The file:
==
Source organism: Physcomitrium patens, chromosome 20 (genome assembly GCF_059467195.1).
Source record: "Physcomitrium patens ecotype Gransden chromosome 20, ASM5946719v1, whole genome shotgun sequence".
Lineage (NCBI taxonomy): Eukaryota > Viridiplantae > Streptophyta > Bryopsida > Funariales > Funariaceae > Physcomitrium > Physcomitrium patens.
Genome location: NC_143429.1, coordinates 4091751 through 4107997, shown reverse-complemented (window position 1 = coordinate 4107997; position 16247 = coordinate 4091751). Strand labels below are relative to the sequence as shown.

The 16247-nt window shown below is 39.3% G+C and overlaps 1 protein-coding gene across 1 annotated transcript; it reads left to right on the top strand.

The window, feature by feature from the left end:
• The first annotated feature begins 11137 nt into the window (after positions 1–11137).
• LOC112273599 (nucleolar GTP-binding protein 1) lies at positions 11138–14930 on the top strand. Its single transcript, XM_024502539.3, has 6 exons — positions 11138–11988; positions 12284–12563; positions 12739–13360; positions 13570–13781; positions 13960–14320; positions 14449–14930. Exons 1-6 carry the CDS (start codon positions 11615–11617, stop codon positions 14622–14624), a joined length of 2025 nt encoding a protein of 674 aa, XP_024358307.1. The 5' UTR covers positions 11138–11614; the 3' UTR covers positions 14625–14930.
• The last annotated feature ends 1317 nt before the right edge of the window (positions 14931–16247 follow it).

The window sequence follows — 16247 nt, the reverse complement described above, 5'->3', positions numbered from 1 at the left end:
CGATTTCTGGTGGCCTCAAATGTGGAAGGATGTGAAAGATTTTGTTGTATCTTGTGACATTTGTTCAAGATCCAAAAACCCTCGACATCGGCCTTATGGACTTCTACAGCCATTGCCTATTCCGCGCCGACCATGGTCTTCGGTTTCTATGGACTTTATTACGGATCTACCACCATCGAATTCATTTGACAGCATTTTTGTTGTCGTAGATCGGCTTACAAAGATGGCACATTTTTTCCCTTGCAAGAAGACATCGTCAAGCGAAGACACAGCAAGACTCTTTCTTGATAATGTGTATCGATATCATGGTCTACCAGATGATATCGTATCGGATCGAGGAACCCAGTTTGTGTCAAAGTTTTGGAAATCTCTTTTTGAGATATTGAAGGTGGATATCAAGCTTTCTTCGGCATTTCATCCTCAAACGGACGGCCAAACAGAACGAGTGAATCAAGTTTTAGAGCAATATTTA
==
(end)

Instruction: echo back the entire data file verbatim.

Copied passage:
Source organism: Physcomitrium patens, chromosome 20 (genome assembly GCF_059467195.1).
Source record: "Physcomitrium patens ecotype Gransden chromosome 20, ASM5946719v1, whole genome shotgun sequence".
Lineage (NCBI taxonomy): Eukaryota > Viridiplantae > Streptophyta > Bryopsida > Funariales > Funariaceae > Physcomitrium > Physcomitrium patens.
Genome location: NC_143429.1, coordinates 4091751 through 4107997, shown reverse-complemented (window position 1 = coordinate 4107997; position 16247 = coordinate 4091751). Strand labels below are relative to the sequence as shown.

The 16247-nt window shown below is 39.3% G+C and overlaps 1 protein-coding gene across 1 annotated transcript; it reads left to right on the top strand.

The window, feature by feature from the left end:
• The first annotated feature begins 11137 nt into the window (after positions 1–11137).
• LOC112273599 (nucleolar GTP-binding protein 1) lies at positions 11138–14930 on the top strand. Its single transcript, XM_024502539.3, has 6 exons — positions 11138–11988; positions 12284–12563; positions 12739–13360; positions 13570–13781; positions 13960–14320; positions 14449–14930. Exons 1-6 carry the CDS (start codon positions 11615–11617, stop codon positions 14622–14624), a joined length of 2025 nt encoding a protein of 674 aa, XP_024358307.1. The 5' UTR covers positions 11138–11614; the 3' UTR covers positions 14625–14930.
• The last annotated feature ends 1317 nt before the right edge of the window (positions 14931–16247 follow it).

The window sequence follows — 16247 nt, the reverse complement described above, 5'->3', positions numbered from 1 at the left end:
CGATTTCTGGTGGCCTCAAATGTGGAAGGATGTGAAAGATTTTGTTGTATCTTGTGACATTTGTTCAAGATCCAAAAACCCTCGACATCGGCCTTATGGACTTCTACAGCCATTGCCTATTCCGCGCCGACCATGGTCTTCGGTTTCTATGGACTTTATTACGGATCTACCACCATCGAATTCATTTGACAGCATTTTTGTTGTCGTAGATCGGCTTACAAAGATGGCACATTTTTTCCCTTGCAAGAAGACATCGTCAAGCGAAGACACAGCAAGACTCTTTCTTGATAATGTGTATCGATATCATGGTCTACCAGATGATATCGTATCGGATCGAGGAACCCAGTTTGTGTCAAAGTTTTGGAAATCTCTTTTTGAGATATTGAAGGTGGATATCAAGCTTTCTTCGGCATTTCATCCTCAAACGGACGGCCAAACAGAACGAGTGAATCAAGTTTTAGAGCAATATTTA